Review: Firsts



After watching Audrie & Daisy, I seriously hope that Darren White loses his bid to be reelected. I know documentaries don’t always give you the full picture, but it’s clear that he doesn’t respect rape & sexual assault victims. This is one Democratic candidate I would never vote for, and a race where I’m actually hopeful the Republican wins. His bias was clear. Daisy Coleman deserved more from his department. He failed her. He failed the people of Nodaway County, and the bullying & vandalism that took place after her rape is proof that he is also unable to keep the peace in his community. He does not deserve to be a law enforcement officer anymore. Unfortunately, I don’t believe he will lose. If the people of Nodaway County and Maryville can be so hateful toward a rape victim based upon who raped her, then they might not even care about the miscarriage of justice by Darren White. Maybe they’ll prove me wrong and elect Randy Strong. I hope they do.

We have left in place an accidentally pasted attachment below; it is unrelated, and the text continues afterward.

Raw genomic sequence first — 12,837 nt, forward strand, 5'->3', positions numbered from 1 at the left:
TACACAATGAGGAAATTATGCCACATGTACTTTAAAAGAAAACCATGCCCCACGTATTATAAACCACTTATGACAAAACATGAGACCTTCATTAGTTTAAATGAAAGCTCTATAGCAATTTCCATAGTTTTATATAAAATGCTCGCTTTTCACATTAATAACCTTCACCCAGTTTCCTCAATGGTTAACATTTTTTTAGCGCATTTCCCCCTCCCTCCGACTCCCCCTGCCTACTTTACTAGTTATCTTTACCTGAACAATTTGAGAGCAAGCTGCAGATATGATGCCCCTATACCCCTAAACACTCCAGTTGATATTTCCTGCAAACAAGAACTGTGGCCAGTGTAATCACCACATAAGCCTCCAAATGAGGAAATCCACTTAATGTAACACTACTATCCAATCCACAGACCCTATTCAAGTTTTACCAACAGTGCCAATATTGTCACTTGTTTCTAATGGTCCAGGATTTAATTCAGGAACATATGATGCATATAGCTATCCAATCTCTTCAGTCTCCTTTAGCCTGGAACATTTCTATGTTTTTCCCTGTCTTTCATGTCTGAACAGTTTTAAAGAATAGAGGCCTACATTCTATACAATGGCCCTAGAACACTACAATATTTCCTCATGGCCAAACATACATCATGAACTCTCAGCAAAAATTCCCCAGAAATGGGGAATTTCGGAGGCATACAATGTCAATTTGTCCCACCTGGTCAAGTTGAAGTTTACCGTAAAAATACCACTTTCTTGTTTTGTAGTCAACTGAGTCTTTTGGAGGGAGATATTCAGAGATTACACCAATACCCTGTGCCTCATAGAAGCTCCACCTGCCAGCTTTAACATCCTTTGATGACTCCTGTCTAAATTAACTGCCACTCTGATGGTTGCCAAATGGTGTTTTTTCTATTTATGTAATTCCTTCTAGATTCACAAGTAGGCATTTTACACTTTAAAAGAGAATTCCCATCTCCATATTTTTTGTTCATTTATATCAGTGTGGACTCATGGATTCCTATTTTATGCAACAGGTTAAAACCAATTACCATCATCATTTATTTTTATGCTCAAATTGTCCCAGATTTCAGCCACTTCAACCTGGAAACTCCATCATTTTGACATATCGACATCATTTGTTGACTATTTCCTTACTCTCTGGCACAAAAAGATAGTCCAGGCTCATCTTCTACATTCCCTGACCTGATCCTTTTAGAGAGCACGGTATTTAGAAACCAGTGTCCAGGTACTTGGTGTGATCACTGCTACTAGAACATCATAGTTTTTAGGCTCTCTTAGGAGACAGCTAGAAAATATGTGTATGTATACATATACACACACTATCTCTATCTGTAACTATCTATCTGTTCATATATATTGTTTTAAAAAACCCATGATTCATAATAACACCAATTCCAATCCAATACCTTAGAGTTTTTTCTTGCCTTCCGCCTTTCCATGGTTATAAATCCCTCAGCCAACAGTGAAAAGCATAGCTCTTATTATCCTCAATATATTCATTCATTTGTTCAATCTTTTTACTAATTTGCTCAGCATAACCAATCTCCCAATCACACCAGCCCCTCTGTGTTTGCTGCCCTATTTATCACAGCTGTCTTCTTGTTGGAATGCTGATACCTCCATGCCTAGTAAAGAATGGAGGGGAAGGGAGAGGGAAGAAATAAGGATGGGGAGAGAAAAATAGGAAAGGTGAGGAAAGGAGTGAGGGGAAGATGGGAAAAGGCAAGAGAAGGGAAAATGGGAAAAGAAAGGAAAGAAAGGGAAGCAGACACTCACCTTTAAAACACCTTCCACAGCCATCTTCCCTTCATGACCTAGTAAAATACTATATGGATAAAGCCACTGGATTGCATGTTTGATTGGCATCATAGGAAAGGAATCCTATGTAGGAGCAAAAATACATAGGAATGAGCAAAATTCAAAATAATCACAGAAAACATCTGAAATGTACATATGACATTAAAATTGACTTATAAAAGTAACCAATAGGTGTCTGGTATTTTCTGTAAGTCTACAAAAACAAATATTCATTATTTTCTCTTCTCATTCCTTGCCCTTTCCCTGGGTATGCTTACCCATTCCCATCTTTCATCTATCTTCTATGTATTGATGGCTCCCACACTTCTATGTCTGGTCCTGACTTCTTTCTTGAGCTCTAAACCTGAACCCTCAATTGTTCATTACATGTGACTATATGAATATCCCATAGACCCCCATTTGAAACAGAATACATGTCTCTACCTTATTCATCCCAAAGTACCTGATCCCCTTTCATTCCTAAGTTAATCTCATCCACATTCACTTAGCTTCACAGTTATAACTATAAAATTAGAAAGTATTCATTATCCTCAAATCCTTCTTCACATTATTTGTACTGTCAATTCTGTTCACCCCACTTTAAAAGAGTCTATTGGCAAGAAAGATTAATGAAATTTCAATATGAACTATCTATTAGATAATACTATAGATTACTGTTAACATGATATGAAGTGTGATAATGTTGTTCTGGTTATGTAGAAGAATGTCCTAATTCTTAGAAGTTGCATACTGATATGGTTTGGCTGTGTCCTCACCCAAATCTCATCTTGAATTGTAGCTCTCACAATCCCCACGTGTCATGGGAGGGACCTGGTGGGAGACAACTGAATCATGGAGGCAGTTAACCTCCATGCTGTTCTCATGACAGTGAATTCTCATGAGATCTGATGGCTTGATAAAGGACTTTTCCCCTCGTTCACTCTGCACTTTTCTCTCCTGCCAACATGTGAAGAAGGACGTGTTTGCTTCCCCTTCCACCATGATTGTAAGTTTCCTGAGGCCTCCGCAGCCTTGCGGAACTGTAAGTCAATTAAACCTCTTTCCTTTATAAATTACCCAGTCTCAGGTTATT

I Hope the Nodaway County Sheriff Loses